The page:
It is estimated that the adoption of particle size control in clinker grinding by the entire United States cement industry would result in a 27% saving in grinding energy, and an 8.5% savings in kiln fuel. To achieve such control, however, reliable on-line (real time) particle size and specific surface measurement devices need to be developed. The centrifugal comminutor of this invention can be successfully used in the cement industry.
It is generally believed that high specific surface areas produce high strength cement. The actual particle size distributions also influence cement strength. The particle sizes that have the greatest effect of cement strength are 5 to 30 μm.
By comminuting the elements of cement, namely, limestone and clinker in the comminutor of this invention, improvements in cement quality and savings in energy consumed in producing cement can be achieved.
In other areas too, besides coal and cement, a tremendous energy savings could be realized by reducing energy consumption for other comminuted products.
For example, comminution is utilized on a significant scale for many other commodities including, but not limited to, the following: aluminum, arsenic, asbestos, barite, boron, calcium, ceramics, chromium, clays, copper, diatomite, feldspar, fluorspar, golds, grain, gypsum, iron ore, lead, lithium, magnesium, manganese, mercury, mica, molybdenum, nickel, perlite, phosphate, potassium, pumice, rare earth, sand and gravel, salts, silicon, silver, a stone, chalk, titanium, tungsten, uranium, vermiculite, and zinc. It is estimated that the energy used for comminution of these materials approaches 30 billion kilowatt hours per year.
Existing technology utilizes such apparatuses as ball mills, rod mills, roll mills, autogenous mills, and hammer mills as fine grinders; and attrition and fluid energy mills as ultrafine grinders. The tremendous cost of these devices centers not only on their operating energy consumption, but also on their capital costs, maintenance, metal loss from attrition of moving parts with the material being comminuted, and ancillary equipment which is needed to operate in conjunction with these devices.
The present invention represents a significant improvement over the above mentioned conventional comminutors as it utilizes pneumatics and particle-to-particle attrition for both transport of the material and comminution of the material, respectively.
Pneumatic or vacuum comminution, was the subject of U.S. Pat. No. 3,255,793, issued to Clute on June 14, 1966. Clute utilized pneumatic comminution for crop grinding. Clute used a vertically rotating fan in a housing having an horizontal inlet along the fan axis. However, Clute neither encountered nor contemplated the use of this device for coal comminution or cement industry applications nor was the Clute device successful in its intended use. Futhermore, it has been found that Clute's invention was and is not successful because of problems with the pneumatics and because of excessive and unacceptable metal loss from the blades of fans. The device of this invention accomplishes much smaller size reduction than Clute when comparable energy is expended.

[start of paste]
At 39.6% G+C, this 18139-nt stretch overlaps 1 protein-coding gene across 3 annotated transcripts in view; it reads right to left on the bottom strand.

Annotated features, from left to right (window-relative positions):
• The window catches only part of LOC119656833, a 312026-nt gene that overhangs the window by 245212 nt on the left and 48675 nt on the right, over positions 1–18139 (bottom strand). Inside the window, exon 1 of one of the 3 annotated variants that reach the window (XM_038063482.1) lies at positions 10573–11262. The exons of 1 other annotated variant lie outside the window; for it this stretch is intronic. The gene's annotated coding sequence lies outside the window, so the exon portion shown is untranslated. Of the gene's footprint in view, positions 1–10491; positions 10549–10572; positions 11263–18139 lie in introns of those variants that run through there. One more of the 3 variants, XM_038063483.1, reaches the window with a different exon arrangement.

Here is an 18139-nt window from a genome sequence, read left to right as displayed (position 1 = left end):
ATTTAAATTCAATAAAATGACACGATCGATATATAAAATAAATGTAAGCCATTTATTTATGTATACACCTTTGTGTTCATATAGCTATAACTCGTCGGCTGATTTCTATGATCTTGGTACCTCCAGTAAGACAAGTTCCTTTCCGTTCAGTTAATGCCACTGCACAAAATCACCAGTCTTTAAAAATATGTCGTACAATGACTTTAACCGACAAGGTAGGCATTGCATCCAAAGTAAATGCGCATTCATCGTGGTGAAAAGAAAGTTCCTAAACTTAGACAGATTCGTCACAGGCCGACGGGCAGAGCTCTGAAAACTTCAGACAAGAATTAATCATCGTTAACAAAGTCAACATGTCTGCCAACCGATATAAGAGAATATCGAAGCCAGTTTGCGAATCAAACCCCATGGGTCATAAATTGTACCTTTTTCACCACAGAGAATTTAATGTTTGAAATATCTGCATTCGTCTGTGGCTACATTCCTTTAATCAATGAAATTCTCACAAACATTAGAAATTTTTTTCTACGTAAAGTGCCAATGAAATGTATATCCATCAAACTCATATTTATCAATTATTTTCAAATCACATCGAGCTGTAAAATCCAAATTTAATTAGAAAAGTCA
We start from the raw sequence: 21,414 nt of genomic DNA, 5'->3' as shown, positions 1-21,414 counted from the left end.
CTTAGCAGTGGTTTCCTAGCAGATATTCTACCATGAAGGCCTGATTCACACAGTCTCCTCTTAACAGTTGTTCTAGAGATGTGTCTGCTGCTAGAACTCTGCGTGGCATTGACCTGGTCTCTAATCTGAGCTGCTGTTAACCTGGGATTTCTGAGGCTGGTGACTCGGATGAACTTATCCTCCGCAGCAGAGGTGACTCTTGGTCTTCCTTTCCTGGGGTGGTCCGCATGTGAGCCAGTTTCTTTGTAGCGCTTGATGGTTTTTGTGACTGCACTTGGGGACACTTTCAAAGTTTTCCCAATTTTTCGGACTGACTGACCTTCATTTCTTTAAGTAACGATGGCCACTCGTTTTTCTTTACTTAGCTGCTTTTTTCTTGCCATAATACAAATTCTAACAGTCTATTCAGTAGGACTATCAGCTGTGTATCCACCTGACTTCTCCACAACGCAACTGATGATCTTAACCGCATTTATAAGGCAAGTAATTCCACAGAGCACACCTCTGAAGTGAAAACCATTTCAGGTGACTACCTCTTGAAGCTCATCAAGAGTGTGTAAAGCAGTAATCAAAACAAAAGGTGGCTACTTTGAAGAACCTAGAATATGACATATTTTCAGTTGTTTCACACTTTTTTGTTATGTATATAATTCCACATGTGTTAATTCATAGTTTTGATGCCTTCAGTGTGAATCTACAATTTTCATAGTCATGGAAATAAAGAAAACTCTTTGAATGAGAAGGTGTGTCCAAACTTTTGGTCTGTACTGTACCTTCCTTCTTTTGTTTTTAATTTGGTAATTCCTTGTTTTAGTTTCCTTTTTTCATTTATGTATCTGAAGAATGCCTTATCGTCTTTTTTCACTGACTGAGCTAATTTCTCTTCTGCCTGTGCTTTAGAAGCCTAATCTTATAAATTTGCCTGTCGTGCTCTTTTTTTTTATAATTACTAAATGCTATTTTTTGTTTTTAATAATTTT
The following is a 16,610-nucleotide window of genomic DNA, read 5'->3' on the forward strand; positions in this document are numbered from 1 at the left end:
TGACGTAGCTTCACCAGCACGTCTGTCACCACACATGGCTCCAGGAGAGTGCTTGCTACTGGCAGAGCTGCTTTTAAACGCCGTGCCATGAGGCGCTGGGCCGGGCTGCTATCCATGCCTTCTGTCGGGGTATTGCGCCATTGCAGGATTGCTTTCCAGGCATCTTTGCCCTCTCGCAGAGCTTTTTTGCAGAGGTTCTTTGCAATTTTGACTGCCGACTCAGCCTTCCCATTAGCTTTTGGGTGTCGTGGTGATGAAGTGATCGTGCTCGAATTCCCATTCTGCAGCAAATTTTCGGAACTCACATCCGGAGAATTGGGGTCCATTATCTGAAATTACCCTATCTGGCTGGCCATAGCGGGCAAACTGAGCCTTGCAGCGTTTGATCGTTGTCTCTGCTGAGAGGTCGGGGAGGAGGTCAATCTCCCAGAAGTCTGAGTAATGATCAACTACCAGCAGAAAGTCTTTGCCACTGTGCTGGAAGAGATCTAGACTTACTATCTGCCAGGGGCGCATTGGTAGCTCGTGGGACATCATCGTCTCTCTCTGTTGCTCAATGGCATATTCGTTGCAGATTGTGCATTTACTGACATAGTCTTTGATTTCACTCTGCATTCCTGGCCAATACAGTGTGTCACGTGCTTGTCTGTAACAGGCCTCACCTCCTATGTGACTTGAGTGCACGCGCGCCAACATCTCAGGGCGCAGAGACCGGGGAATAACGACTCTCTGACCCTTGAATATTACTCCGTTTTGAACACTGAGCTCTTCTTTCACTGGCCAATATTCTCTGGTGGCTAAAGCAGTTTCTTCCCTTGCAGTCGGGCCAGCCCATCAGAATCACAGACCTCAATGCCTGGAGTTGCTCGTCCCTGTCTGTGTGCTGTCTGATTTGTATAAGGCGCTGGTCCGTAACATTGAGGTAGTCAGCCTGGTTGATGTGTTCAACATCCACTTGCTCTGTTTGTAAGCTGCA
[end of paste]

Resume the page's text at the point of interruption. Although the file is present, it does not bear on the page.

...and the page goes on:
In the centrifugal action of the present improved comminutor, its non-uniform acceleration of various massed particles, causes particle-to-particle attrition of the material in the area directly before the fan. Thus, comminution is achieved substantially prior to the particles passing through the rotary fan. As a result, metal wear is lessened considerably.
The present invention provides a means and method of significantly economizing energy use and capital costs associated with comminution technology, while at the same time providing accurate and uniform-in-size comminution, with minimal metal loss to the comminuting device.
These advances over Clute are possible by virtue of the improved structure and methods of this invention. Improvements in the structure include inter alia modification of the fan structure and its association with the fan housing, horizontal placement and rotation of the fan, variations in the dimensions and relationship of the cone leading into the fan housing with fan size and speed; and tailoring of the structure and method to enhance performance with minerals and other products.
The present invention includes a fan means rotatably connected to a power source and enclosed within a fan housing. The axle of the fan extends upwardly through the top surface of the housing, whereas an opening concentrically aligned with the fan axis exists on the lower surface of the housing. An outlet opening is provided along the perimeter of the fan housing.
The lowermost portion of the fan has a ring member including a flange means which is mateable in close proximity with the flange means of a journaling means mounted surrounding the inlet opening to the fan housing. The ring member and journaling means combination assures a sealed and efficient air flow through the device by creating an air lock between the inlet, the fan housing and the outlet.
The method of the present invention utilizes various structural relationships to provide an improved method of comminution within the device. For example, the fan speed is variably adjustable in accordance with the throughput and is directly related to particle size output. Fan size and blade shape is related to the input cone size and shape to achieve a desired air flow and particle size. The step of providing an air lock by way of the ring and journal means improves the air flow through the device, to achieve better particle-to-particle attribution.